Incorporating Human Reliability Analysis to enhance Maintenance Audits: The Case of Rail Bogie Maintenance

Sarbjeet Singh, Arnab Majumdar, and Miltos Kyriakidis
Publication Target: 
Publication Issue: 
Special Issue on Railways & Mass Transportation
Submission Type: 
Full Paper
ijphm_17_062.pdf574.31 KBJanuary 12, 2018 - 4:39am

Human error occurring during maintenance activities can reduce the safety and availability of equipments significantly. Identification of potential human errors, the cause of such errors and prediction the associate probability are important stages in order to manage the human errors. This paper investigates the probability of human error during maintenance of railway bogie. The case study examines technicians performing maintenance on the disc brake assembly unit, wheel set and bogie frame under various error producing conditions in a railway maintenance workshop in Luleå, Sweden. It implements Human Error Assessment and Reduction Technique (HEART) to determine the probability of human error occurring during each maintenance task, and applies fault tree analysis. The probability of the technician committing an error during maintenance of the disc brake assembly, wheel set and bogie frame is found to be 0.20, 0.039 and 0.021 respectively, with the human error probability for the entire bogie 0.24. Time pressures, ability to detect and perceive problems, over-riding information, the need to make decisions and mismatch between the operator and designer’s model turn out to be major contributors to human error. These findings can help maintenance management understand conditions and serve as an input to modify policies and guidelines for railway maintenance tasks.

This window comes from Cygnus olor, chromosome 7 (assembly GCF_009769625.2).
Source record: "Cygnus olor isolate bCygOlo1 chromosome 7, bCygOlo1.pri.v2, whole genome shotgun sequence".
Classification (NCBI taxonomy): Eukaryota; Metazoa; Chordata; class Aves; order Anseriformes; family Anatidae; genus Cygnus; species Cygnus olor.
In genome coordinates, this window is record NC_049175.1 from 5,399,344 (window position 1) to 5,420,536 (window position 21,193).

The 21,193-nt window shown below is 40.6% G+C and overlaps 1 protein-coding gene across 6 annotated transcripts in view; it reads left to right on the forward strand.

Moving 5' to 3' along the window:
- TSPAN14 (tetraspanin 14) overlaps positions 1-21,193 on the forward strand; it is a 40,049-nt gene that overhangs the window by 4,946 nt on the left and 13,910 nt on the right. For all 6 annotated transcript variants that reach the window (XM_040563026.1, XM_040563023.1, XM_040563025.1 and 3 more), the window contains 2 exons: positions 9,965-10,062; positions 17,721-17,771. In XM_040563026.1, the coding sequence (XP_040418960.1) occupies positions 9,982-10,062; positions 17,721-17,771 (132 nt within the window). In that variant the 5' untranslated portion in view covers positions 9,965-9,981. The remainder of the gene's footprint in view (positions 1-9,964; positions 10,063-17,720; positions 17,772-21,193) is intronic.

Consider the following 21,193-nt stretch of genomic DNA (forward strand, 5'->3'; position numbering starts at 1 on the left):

Publication Year: 
Publication Volume: 
Publication Control Number: 
Page Count: 
Submission Keywords: 
Keywords: Human error
maintenance error probability
Submission Topic Areas: 
Industrial applications
Submitted by: 

follow us

PHM Society on Facebook Follow PHM Society on Twitter PHM Society on LinkedIn PHM Society RSS News Feed